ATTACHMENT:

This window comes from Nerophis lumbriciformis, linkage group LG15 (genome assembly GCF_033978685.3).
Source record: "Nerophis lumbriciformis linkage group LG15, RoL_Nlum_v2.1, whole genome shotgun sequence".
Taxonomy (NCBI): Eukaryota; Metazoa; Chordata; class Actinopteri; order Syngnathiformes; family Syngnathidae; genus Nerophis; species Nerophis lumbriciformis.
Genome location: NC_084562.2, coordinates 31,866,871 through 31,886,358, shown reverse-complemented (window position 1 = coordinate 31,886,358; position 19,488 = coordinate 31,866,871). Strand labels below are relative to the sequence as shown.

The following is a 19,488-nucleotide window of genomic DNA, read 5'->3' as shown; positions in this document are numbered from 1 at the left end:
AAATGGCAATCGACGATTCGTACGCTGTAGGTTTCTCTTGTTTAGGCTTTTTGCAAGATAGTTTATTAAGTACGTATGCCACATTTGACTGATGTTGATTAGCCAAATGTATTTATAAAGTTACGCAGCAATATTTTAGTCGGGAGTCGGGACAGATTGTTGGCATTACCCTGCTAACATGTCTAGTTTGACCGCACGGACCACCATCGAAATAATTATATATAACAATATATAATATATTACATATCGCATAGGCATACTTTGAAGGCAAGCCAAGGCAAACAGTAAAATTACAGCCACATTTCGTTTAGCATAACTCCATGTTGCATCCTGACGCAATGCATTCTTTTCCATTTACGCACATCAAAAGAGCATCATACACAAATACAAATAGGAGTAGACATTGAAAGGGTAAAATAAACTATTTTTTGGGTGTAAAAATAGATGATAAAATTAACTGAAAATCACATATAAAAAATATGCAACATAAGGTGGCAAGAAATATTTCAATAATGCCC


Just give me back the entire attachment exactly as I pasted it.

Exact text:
This window comes from Nerophis lumbriciformis, linkage group LG15 (genome assembly GCF_033978685.3).
Source record: "Nerophis lumbriciformis linkage group LG15, RoL_Nlum_v2.1, whole genome shotgun sequence".
Taxonomy (NCBI): Eukaryota; Metazoa; Chordata; class Actinopteri; order Syngnathiformes; family Syngnathidae; genus Nerophis; species Nerophis lumbriciformis.
Genome location: NC_084562.2, coordinates 31,866,871 through 31,886,358, shown reverse-complemented (window position 1 = coordinate 31,886,358; position 19,488 = coordinate 31,866,871). Strand labels below are relative to the sequence as shown.

The following is a 19,488-nucleotide window of genomic DNA, read 5'->3' as shown; positions in this document are numbered from 1 at the left end:
AAATGGCAATCGACGATTCGTACGCTGTAGGTTTCTCTTGTTTAGGCTTTTTGCAAGATAGTTTATTAAGTACGTATGCCACATTTGACTGATGTTGATTAGCCAAATGTATTTATAAAGTTACGCAGCAATATTTTAGTCGGGAGTCGGGACAGATTGTTGGCATTACCCTGCTAACATGTCTAGTTTGACCGCACGGACCACCATCGAAATAATTATATATAACAATATATAATATATTACATATCGCATAGGCATACTTTGAAGGCAAGCCAAGGCAAACAGTAAAATTACAGCCACATTTCGTTTAGCATAACTCCATGTTGCATCCTGACGCAATGCATTCTTTTCCATTTACGCACATCAAAAGAGCATCATACACAAATACAAATAGGAGTAGACATTGAAAGGGTAAAATAAACTATTTTTTGGGTGTAAAAATAGATGATAAAATTAACTGAAAATCACATATAAAAAATATGCAACATAAGGTGGCAAGAAATATTTCAATAATGCCC